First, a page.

Wednesday, November 09, 2011

The Phd journey - reflections

All good things come to an end :) although for me, the continuation of the researcher/academic journey now truly begins. I started tentatively on a Phd in mid-2003 with a preliminary meeting with my associate supervisor and my primary supervisor. After exploring the feasibility of investigating cognitive apprenticeships, I muddled through with the proposal to do a longitudinal study of apprentices. The proposal was accepted in 2005, with the thesis entitled - Belonging, becoming and being bakers: The role and processes of apprenticeship. Data collection began mid-year 2005 and continued to the beginning of 2008 as I collected data in the first, second and third year of apprenticeship. Then, over the next two summers and most Saturdays of 2009 and 2010, the dissertation writing proceeded, with my supervisor Stephen Billett, providing much support as I got to grips with academic writing. Over the beginning of 2011, the final edits were made, interrupted by the Christchurch earthquakes. I submitted in mid-July and the examiners reports, which are very supportive and positive, came through at the end of September. Revisions as required by the Griffith University Chair of examiners came through in October and I submitted these with the accompanying paperwork mid-October. This morning, an email from the post-graduate office confirms all revisions accepted and provided instructions for sending in bound copies of the thesis.

I now use the skills I have learnt over the Phd process on a daily basis. The transition from bakery tutor to researcher has been a long but mostly gradual learning curve. Many of the skills and dispositions of a baker have transported well into becoming a scholar. In particular, the need to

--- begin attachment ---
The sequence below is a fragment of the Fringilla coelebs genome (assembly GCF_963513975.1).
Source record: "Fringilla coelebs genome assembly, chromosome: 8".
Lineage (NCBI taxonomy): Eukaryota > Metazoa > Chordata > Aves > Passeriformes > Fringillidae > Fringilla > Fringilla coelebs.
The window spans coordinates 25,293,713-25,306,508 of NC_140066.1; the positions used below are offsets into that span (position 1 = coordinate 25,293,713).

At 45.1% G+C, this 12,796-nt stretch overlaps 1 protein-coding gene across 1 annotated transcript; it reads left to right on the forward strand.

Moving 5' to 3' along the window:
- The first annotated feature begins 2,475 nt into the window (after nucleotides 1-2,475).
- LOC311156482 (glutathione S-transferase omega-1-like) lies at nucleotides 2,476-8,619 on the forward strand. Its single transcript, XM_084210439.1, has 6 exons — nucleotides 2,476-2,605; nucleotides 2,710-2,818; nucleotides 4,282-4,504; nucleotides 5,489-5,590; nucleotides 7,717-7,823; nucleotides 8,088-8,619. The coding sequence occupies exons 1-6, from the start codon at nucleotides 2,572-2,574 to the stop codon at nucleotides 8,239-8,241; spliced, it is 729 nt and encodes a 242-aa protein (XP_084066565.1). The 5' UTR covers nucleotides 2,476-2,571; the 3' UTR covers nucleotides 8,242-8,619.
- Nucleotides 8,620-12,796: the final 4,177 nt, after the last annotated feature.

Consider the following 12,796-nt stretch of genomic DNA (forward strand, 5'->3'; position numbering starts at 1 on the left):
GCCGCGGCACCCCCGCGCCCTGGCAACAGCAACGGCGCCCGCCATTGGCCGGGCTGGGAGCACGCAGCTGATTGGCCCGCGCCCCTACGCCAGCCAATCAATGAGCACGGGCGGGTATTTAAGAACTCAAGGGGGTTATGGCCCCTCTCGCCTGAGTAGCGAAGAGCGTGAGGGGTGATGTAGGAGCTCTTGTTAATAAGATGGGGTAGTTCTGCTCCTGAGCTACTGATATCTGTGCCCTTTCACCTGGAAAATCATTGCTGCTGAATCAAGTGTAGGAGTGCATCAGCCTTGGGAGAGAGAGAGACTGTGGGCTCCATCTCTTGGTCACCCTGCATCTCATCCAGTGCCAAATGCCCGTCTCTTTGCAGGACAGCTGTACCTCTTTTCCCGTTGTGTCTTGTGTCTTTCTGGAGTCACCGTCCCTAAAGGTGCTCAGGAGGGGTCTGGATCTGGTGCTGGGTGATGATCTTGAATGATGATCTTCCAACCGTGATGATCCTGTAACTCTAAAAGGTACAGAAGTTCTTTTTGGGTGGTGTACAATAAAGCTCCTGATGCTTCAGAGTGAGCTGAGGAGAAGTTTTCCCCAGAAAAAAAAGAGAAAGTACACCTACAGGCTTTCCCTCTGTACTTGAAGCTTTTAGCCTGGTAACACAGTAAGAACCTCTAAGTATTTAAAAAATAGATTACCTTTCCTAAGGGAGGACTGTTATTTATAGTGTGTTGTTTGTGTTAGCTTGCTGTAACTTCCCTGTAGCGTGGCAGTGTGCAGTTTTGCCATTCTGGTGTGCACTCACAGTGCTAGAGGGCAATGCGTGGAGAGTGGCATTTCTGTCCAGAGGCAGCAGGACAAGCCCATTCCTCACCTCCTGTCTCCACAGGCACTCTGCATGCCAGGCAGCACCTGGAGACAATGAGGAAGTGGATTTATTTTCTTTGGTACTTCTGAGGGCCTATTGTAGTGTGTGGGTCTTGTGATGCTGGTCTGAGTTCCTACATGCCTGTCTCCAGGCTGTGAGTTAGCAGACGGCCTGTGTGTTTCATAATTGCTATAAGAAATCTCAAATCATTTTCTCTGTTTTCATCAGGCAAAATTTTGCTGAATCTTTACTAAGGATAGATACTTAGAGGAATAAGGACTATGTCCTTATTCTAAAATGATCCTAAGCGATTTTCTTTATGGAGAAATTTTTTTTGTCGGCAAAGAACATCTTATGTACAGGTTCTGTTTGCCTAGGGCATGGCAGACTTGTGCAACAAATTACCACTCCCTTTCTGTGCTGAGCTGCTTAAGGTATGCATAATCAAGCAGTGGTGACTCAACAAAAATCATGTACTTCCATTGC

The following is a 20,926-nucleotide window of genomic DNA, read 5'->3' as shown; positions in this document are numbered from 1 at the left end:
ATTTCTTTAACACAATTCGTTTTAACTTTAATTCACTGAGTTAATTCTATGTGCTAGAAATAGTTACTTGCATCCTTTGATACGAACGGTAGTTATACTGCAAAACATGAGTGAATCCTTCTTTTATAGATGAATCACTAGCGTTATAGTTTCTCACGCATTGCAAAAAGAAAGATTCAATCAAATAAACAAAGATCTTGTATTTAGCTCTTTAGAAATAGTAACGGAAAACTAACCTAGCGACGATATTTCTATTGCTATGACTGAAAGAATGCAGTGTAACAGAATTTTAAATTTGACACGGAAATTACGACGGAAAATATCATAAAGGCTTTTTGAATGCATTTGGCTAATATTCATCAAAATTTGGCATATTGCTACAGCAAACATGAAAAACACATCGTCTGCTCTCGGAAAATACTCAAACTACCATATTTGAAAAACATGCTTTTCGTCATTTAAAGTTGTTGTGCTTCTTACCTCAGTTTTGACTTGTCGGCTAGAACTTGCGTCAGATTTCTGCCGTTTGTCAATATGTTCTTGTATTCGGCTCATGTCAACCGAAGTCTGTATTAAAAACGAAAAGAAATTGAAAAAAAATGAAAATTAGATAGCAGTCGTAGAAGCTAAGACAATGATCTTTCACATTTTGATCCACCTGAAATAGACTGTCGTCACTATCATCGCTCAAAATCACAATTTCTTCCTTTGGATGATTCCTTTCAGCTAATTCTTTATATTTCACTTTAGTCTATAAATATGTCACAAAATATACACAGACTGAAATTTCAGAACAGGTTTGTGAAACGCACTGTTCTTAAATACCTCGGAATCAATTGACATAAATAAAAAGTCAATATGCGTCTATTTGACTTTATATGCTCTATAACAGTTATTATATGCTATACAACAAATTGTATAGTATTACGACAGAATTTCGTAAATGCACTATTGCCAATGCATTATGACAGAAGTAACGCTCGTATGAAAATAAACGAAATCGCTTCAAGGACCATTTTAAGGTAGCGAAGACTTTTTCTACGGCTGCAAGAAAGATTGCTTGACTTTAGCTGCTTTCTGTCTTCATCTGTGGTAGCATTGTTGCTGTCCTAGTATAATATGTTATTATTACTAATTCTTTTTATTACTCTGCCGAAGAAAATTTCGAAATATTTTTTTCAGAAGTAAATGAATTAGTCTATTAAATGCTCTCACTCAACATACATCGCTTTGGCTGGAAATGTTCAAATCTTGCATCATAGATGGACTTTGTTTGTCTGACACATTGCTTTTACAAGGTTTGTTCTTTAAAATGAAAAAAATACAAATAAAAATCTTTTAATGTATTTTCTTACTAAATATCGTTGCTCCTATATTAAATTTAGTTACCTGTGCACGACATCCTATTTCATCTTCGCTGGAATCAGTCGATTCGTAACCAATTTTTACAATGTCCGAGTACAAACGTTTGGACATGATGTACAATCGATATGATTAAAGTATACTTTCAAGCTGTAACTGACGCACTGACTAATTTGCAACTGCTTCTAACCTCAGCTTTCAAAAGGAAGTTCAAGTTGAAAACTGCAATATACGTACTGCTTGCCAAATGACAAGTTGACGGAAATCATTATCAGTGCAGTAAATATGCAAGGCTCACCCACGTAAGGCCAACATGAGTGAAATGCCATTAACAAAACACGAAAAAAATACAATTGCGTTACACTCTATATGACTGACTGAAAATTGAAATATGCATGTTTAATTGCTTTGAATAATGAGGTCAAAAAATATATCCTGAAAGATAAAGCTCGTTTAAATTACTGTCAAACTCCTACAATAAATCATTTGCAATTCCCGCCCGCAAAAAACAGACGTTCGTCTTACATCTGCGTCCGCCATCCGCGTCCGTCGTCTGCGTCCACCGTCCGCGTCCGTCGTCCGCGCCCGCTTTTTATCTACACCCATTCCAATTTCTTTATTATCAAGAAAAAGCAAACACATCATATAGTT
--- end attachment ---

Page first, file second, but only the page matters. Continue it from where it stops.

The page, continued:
• Complete adequate preparation – in baking to understand the function of ingredients and to plan the process flow before beginning . In academia, to have sufficient grasp of the relevant literature and to organise one’s argument.
  • Maintain momentum – in baking, many processes are required at timely intervals, hence the need to plan a workable workflow so that processes are spaced out through the shift. In research, there is still a need to establish a realistic timeline and to stick with it. Otherwise, other activities start to take precedent.
  • Keeping at it – diligence and attention to detail are important aspects of baking. This is required to keep track of all the nuances inherent in the baking process. In research, there is also a need carefully and reflectively collect and analyse data and to hone the craft of academic writing. The initial writing is not difficult if one is prepared but fine tuning a piece of writing does take dogged persistence and hard work.
  • Continual learning – consumer demands continually drive the craft of baking. Bakers have to meet ever changing customer demands and this along with the vagaries associated with working with ingredients like flour and yeast, lead to continual learning opportunities. In becoming a researcher, the demands for continual learning are also ever present. There is the need not only to keep up with the literature, but to learn new research methods as projects evolve and new ways have to be found to find answers to research questions. Added to this is the learning required to keep up with technology, including data analysis software and the many ways to now access, evaluate and archive digital literature.
For almost 30 years in baking and teaching baking, I learnt something new each and every day. In becoming a researcher, the same holds true. So the continual learning to meet various challenges are the things that enrich my life and in doing vocational education research, I hope to help contribute to the improvement in the lives of others. So my next goal is to focus on dissemination as research is not much use if only accessible to the few who read academic journals or attend presentations at discipline specific or academic conferences.

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